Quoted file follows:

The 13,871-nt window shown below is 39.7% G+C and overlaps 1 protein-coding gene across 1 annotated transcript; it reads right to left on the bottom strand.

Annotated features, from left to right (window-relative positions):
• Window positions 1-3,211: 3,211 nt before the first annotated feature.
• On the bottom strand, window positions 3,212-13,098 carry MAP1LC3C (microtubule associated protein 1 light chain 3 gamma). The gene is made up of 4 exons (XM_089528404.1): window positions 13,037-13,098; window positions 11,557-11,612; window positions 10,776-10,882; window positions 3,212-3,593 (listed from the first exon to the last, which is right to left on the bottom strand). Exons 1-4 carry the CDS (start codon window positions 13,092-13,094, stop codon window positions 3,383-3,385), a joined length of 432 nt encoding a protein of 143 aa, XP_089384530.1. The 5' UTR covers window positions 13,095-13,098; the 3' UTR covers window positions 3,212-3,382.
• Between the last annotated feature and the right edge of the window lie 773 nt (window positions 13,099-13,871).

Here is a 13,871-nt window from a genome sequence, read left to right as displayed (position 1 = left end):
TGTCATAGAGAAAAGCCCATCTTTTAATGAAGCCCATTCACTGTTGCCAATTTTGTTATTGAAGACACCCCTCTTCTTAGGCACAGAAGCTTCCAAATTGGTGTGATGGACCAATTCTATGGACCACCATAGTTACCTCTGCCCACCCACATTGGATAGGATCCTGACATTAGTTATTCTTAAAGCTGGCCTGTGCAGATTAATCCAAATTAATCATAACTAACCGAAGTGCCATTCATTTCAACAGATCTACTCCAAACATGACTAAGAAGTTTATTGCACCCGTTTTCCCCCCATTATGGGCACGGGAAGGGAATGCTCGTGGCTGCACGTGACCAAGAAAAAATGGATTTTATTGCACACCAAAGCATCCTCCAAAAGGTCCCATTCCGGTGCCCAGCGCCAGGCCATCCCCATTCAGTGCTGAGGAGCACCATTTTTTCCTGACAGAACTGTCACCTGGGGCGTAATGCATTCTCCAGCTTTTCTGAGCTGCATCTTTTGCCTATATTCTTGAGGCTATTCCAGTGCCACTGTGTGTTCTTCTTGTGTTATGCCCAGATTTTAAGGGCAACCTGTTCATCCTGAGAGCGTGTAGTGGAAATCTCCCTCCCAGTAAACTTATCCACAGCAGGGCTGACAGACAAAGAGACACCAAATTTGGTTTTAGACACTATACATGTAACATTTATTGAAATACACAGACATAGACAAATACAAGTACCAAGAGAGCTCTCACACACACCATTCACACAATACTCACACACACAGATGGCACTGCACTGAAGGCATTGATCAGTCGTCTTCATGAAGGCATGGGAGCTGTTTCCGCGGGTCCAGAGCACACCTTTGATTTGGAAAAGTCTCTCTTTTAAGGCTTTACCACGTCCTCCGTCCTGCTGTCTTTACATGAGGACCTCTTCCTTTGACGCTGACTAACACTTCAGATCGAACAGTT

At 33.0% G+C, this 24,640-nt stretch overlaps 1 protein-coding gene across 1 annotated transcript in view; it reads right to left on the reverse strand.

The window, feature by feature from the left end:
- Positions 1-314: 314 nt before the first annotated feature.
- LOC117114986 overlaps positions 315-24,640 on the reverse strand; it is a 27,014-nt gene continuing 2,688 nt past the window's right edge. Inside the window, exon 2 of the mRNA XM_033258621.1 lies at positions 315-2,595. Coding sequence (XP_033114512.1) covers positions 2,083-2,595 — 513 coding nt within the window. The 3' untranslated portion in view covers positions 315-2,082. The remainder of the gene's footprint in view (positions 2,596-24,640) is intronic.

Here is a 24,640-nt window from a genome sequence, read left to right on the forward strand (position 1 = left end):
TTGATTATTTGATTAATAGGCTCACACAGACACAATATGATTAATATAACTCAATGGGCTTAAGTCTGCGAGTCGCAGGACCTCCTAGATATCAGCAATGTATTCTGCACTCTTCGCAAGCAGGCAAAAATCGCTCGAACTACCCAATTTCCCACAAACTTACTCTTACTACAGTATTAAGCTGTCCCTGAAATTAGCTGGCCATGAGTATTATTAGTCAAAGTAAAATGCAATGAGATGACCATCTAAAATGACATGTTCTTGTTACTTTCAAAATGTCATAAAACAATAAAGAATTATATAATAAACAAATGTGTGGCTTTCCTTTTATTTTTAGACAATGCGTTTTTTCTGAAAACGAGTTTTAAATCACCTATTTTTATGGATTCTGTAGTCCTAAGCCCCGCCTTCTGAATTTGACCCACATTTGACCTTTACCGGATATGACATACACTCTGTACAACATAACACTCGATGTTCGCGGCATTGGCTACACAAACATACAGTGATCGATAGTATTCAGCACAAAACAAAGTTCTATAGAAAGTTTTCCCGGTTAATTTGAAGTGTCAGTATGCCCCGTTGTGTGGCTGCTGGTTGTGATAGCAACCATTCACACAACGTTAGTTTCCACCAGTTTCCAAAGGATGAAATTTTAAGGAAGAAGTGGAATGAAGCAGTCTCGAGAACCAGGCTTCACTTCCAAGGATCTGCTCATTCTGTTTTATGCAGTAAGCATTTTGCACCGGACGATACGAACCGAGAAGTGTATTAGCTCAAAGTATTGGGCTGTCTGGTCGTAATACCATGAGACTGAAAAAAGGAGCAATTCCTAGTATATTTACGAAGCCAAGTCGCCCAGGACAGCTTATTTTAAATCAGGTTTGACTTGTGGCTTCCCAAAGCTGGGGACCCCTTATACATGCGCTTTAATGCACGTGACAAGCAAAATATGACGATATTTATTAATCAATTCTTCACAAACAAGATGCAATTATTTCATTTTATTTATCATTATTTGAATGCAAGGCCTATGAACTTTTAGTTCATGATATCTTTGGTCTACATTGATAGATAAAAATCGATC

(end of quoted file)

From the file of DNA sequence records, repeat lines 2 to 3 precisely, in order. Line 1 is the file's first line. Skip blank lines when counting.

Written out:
Annotated features, from left to right (window-relative positions):
• Window positions 1-3,211: 3,211 nt before the first annotated feature.